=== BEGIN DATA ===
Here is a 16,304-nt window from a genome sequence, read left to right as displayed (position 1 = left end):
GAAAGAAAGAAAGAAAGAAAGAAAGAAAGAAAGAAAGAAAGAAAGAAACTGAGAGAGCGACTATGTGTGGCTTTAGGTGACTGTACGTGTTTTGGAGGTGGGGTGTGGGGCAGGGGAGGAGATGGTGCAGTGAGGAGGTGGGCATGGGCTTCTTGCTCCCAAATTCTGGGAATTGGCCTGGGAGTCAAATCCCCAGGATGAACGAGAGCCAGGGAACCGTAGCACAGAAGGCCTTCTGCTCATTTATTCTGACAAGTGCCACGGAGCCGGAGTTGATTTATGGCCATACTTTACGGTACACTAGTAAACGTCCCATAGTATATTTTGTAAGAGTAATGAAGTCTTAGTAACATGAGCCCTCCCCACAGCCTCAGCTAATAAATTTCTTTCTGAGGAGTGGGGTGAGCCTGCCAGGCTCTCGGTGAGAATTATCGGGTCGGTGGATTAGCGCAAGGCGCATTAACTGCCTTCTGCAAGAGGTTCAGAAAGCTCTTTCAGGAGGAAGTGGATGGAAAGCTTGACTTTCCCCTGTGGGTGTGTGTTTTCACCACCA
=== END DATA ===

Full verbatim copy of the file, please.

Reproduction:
Here is a 16,304-nt window from a genome sequence, read left to right as displayed (position 1 = left end):
GAAAGAAAGAAAGAAAGAAAGAAAGAAAGAAAGAAAGAAAGAAAGAAACTGAGAGAGCGACTATGTGTGGCTTTAGGTGACTGTACGTGTTTTGGAGGTGGGGTGTGGGGCAGGGGAGGAGATGGTGCAGTGAGGAGGTGGGCATGGGCTTCTTGCTCCCAAATTCTGGGAATTGGCCTGGGAGTCAAATCCCCAGGATGAACGAGAGCCAGGGAACCGTAGCACAGAAGGCCTTCTGCTCATTTATTCTGACAAGTGCCACGGAGCCGGAGTTGATTTATGGCCATACTTTACGGTACACTAGTAAACGTCCCATAGTATATTTTGTAAGAGTAATGAAGTCTTAGTAACATGAGCCCTCCCCACAGCCTCAGCTAATAAATTTCTTTCTGAGGAGTGGGGTGAGCCTGCCAGGCTCTCGGTGAGAATTATCGGGTCGGTGGATTAGCGCAAGGCGCATTAACTGCCTTCTGCAAGAGGTTCAGAAAGCTCTTTCAGGAGGAAGTGGATGGAAAGCTTGACTTTCCCCTGTGGGTGTGTGTTTTCACCACCA